Pepperdine Private Capital Markets Project Releases 2014 Capital Market Survey Report
Research released today from Pepperdine University’s Graziadio School of Business and Management shows that 65 percent of the 951 privately-held businesses surveyed believe that growth opportunities will increase over the next twelve months. According to the 2014 Pepperdine Private Capital Markets Project (PPCMP) Survey Report, more than a third of businesses (35 percent) think that general business conditions will improve over the next year.
More than half of the businesses surveyed (53 percent) say they are planning to hire additional workers in the next twelve months. For businesses that plan to hire, sales and marketing skills are in greatest demand (57 percent) followed by skilled labor (45 percent) and service/customer service (36 percent).
Of the businesses that do not plan to hire, 51 percent of respondents cite economic uncertainty in the U.S. market as the number one reason. This concern is echoed by lenders as nearly every industry sector in the private capital markets reported that economic uncertainty is the biggest current or emerging issue facing privately-held businesses.
“The good news for businesses trying to expand is that interest rates continue to fall for commercial loans of nearly every size,” said Dr. Craig R. Everett, director of the Pepperdine Private Capital Markets Project and assistant professor of finance at Pepperdine University’s Graziadio School of Business and Management. “This low interest rate environment makes expansion very affordable for those firms that qualify for these loans. Unfortunately, getting access to these funds remains much more challenging for small businesses than it is for the middle market.”
The PPCMP revealed that privately-held businesses with revenues less than $5 million have almost the same desire to execute growth strategies (87 percent) as privately-held businesses with revenues greater than $5 million. However, privately-held businesses with smaller revenues report lower levels of necessary resources (people, money, etc.) to grow (46 percent) as compared to privately-held businesses with higher revenues (66 percent).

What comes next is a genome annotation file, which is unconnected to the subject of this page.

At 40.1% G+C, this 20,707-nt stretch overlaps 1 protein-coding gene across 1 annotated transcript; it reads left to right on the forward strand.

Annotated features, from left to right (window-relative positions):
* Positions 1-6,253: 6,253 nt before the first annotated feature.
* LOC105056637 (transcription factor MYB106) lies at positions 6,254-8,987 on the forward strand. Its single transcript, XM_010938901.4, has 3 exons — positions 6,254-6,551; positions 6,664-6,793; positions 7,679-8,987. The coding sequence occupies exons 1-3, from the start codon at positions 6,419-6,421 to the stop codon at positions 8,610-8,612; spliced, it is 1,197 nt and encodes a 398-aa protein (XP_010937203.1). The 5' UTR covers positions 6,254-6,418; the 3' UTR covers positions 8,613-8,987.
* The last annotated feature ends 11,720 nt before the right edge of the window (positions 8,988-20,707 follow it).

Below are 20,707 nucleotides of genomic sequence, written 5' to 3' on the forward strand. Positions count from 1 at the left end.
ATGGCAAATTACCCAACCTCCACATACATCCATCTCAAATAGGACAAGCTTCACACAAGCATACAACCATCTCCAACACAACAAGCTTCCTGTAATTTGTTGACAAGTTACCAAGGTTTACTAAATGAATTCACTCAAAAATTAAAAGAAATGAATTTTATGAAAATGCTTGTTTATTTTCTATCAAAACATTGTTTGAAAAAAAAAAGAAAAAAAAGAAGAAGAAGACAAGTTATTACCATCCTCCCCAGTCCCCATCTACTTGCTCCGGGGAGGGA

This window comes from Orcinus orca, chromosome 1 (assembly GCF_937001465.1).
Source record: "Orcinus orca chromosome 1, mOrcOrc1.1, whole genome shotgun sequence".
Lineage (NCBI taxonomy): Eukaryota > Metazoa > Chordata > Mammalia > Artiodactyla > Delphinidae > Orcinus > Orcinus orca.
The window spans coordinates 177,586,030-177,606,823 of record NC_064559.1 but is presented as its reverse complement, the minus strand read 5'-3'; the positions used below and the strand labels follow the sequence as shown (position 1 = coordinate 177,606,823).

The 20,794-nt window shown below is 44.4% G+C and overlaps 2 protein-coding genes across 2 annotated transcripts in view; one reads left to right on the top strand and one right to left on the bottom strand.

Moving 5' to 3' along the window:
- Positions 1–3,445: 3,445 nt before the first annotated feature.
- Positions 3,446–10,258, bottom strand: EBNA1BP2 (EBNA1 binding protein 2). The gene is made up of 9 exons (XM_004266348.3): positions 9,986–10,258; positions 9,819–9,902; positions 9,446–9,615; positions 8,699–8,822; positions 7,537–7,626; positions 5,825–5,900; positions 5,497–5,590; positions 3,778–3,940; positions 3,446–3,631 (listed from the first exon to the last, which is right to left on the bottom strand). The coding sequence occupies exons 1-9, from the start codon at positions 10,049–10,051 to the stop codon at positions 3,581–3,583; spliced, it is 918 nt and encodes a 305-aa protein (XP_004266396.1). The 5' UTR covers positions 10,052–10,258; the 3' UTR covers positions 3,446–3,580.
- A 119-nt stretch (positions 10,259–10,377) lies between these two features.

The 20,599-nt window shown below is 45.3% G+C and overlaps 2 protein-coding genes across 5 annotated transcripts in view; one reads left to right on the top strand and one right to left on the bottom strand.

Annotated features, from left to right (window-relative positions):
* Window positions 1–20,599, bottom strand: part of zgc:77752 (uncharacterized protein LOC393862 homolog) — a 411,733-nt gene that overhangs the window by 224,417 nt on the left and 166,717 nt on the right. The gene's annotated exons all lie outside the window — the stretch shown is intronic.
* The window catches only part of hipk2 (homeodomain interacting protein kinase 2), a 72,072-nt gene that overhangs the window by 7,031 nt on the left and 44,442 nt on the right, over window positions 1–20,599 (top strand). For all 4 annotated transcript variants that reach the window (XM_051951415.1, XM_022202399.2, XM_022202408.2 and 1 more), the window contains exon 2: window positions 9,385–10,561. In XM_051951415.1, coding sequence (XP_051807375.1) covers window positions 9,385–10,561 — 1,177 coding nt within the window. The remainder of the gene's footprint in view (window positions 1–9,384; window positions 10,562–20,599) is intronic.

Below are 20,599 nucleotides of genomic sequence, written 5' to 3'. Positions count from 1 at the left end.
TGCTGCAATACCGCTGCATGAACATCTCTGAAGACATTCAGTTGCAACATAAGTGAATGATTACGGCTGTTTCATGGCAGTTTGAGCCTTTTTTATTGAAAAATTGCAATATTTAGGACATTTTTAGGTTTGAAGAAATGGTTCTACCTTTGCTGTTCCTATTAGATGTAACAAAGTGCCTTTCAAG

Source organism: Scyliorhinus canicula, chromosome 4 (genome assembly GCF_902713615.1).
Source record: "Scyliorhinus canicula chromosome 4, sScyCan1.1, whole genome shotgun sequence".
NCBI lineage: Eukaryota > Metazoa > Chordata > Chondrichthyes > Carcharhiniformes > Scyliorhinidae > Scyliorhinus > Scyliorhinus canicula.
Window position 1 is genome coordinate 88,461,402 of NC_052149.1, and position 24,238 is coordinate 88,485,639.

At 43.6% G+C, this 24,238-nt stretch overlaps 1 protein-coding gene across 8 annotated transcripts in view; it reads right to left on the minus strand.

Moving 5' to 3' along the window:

“The cost of economic uncertainity on the private capital markets and privately-held businesses is nearly incalculable,” continued Dr. Everett. “However, we know there is a strong negative correlation between economic instability and access to debt capital. On the other hand, there appears to be an abundance of private equity capital currently on the sidelines looking for quality deals. Valuations are very high right now, making it a seller’s market for owners of businesses with strong financials and healthy growth trends.”
Other key findings include:
- Privately-held businesses with annual revenues less than $5 million are much more concerned about access to capital than those with revenues greater than $5 million (18 percent vs. 14 percent respectively). Larger privately-held businesses are more concerned about government regulations and taxes (24 percent vs. 21 percent respectively). The number one emerging issue for businesses of all sizes is healthcare costs.
- The bank loan success rate for businesses is down over the past 12 months: 78 percent success rate reported in 2012 compared to 69 percent in 2013. Forty-five percent of banks who responded believe that general business conditions will improve over the next 12 months and 57 percent said demand for loans will increase.
- According to privately-held businesses the policies most likely to lead to job creation in 2014 are to repeal or modify Obamacare (31 percent), increased access to capital (24 percent), and regulatory reform (15 percent).
- According to the Investment Bankers surveyed the top three reasons for deals not closing were valuation gap (26 percent), unreasonable seller or buyer demand (21 percent), economic uncertainty (12 percent) and insufficient cash flow (12 percent).
- Forty-six percent of Venture Capitalists surveyed are targeting information technology and another 11 percent are planning to invest in basic materials and energy. This is a change from the 2013 PPCMP report in which 33 percent of Venture Capitalists said they were targeting information technology and 23 percent were planning to invest in health care or biotech.
- Approximately 41 percent of angel investors surveyed base valuations on gut feel when valuing privately-held businesses.
With over 99 percent of companies being privately-held our economy is dependent upon the success of these businesses. The Pepperdine Private Capital Markets Project is a critical step along the path of understanding and increasing the value of private companies and our economy. Professionals who work in the lending or investment arenas either for an institution or a specific fund are excellent bellwethers of what is ahead for other businesses and consumers. Through an annual survey and a quarterly index, lenders, investors and the businesses that depend on them will be able to make optimal investment and financing decisions, and better determine where the opportunities to create lasting economic value may be realized.
The 2014 PPCMP Capital Markets Report is available at: http://bschool.pepperdine.edu/privatecapital.